WORLDWIDE: After many years of negative news on the health of the Pacific bigeye tuna stock, a recent scientific report by the Western and Central Pacific Fishery Commission (WCPFC) shows positive indications for the first time, according to the Parties to the Nauru Agreement (PNA) CEO Ludwig Kumoru.
INDONESIA:Japan and Indonesia have agreed to develop infrastructure and promote the fishing industry on six outer islands, including Natuna on the southern edge of the South China Sea, where foreign fishing vessels continue to operate illegally.
ICELAND: A working group appointed by the Ministry of Fisheries has delivered its findings, stating the obvious with its conclusions that the establishment of a heavyweight aquaculture industry should be done alongside protecting natural environments and upholding sustainable practices.
UNITED STATES: A team of scientists ensures that they are making strides toward the development of a protein database capable of definitively identifying fish species.
This study result could help nab imposters of salmon, tuna and other popular fish before they reach people’s plates.
These researchers stress that fish can be tagged with misleading names at numerous points along their journey from the docks to processing plants to retail establishments.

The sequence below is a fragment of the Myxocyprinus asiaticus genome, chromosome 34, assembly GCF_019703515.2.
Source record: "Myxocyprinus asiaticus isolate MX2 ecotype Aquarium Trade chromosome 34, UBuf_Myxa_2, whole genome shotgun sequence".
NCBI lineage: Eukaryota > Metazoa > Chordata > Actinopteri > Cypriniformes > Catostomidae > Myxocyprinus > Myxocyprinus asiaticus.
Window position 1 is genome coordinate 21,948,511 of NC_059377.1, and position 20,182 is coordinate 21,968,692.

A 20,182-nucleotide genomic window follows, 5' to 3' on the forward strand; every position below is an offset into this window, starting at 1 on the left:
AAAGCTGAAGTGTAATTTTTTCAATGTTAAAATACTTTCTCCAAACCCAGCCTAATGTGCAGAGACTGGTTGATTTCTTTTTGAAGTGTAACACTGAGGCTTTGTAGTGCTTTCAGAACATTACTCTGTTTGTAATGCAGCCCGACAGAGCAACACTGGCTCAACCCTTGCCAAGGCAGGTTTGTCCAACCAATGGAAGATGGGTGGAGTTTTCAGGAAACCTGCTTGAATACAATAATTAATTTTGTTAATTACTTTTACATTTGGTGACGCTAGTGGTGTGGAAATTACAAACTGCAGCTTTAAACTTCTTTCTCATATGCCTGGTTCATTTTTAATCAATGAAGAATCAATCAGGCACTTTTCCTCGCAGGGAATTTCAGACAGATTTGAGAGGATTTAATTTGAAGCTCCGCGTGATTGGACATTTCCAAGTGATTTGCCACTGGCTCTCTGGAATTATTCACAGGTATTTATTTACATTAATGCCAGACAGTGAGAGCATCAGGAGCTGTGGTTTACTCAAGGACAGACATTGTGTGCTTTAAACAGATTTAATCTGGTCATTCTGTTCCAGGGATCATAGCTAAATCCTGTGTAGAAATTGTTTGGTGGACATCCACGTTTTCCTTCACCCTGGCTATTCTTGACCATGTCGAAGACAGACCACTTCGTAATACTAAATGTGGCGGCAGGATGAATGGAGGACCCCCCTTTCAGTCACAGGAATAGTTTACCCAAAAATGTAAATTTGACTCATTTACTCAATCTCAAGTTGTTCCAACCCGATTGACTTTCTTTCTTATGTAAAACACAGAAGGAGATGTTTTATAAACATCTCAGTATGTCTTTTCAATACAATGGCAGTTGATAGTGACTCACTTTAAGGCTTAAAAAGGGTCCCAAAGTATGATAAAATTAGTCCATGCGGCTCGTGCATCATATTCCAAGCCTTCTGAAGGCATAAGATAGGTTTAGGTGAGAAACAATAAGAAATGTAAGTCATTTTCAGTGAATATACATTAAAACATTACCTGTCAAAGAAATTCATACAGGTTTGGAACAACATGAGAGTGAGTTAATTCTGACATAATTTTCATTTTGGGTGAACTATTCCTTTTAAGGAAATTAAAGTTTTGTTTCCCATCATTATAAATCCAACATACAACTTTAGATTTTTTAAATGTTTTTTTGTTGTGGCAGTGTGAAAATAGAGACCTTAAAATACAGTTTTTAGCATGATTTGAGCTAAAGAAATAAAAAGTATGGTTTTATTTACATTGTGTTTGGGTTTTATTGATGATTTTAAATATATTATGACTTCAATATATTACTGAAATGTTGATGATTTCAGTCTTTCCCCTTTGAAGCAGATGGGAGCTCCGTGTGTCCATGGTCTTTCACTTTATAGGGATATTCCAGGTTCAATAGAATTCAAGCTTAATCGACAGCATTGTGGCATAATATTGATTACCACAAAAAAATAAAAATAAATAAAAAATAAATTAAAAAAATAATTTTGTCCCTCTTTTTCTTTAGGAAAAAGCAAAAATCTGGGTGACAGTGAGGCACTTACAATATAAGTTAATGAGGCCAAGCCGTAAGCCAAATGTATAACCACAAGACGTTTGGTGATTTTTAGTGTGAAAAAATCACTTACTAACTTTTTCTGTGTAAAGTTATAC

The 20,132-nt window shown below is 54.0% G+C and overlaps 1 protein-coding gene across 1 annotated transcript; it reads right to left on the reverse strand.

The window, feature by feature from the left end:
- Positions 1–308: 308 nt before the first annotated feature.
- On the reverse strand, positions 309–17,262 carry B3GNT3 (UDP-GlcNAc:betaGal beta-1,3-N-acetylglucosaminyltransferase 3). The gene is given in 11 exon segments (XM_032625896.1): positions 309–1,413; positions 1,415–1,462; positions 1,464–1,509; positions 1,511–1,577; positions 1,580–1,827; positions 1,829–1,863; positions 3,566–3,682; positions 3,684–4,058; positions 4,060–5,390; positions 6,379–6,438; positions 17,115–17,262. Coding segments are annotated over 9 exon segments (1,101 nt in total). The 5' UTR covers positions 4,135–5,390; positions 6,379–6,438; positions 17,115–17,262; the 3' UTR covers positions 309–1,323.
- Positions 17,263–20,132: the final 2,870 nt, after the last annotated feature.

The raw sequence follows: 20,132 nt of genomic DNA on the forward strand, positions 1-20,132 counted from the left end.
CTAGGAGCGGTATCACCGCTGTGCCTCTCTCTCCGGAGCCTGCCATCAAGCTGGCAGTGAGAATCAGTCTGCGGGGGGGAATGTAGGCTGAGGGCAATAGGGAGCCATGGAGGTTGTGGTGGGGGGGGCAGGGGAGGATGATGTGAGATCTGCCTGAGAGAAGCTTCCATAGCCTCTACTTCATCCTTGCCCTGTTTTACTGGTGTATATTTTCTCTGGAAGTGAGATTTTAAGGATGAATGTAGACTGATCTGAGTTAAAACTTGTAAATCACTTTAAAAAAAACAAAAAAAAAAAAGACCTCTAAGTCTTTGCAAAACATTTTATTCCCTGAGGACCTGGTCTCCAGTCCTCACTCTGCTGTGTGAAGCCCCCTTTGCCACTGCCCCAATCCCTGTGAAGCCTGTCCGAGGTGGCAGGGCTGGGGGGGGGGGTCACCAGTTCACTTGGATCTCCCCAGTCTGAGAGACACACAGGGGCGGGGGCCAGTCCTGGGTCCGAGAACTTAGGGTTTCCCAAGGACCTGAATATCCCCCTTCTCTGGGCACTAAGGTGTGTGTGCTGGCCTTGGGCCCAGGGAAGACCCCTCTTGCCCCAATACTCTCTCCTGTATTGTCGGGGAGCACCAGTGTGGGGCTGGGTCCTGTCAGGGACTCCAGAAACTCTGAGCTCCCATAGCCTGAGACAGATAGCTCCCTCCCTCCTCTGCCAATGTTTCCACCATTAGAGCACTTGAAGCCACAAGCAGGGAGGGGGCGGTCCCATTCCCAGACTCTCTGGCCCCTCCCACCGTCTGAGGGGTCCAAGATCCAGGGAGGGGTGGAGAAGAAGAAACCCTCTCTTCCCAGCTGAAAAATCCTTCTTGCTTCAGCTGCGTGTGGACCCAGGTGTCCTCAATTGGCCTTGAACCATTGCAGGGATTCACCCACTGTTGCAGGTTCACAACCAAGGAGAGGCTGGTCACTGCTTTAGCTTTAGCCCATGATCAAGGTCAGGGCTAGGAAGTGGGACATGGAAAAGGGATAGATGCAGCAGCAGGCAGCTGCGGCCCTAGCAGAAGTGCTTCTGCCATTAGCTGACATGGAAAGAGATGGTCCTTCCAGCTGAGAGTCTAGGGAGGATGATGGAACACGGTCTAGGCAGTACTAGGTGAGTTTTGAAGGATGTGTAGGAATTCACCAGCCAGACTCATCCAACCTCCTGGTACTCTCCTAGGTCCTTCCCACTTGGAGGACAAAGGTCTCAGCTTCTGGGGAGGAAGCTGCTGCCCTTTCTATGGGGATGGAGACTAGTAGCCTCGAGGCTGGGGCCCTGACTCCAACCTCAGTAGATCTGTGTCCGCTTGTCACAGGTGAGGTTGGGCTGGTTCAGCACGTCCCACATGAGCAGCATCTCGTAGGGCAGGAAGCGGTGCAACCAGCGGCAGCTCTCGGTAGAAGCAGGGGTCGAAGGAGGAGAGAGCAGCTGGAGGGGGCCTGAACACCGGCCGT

INDIA: India claimed the top spot in shrimp exports to the global market in 2016 with an unprecedented 14.5% growth over the previous year, according to a trade report by FAO’s Globefish, which is responsible for information and analysis on international fish trade and markets. The report says that India also achieved the distinction of 130% growth in the exports of value-added shrimp, growing from 10,100 tonne in 2015 to 23,400 tonne in 2016, mostly directed to the US market.
FIJI: Fiji needs to put in place a seasonal ban to stop the harvesting and sales of groupers (kawakawa and donu) from June to September each year.
The call has been made by Minister for Fisheries, Mr Semi Koroilavesau after a survey that was conducted since 2003 to 2016 confirming that about 70 per cent of aggregation sites that were identified are now declining.
One of the most serious pathogen groups causing devastating effects to cultured species in aquaculture are bacterial pathogens. However, not so much attention is given to this group because they rarely act as primary pathogens but rather most commonly as opportunistic pathogens on already damaged or severely immunocompromised hosts and there are treatment regimens available.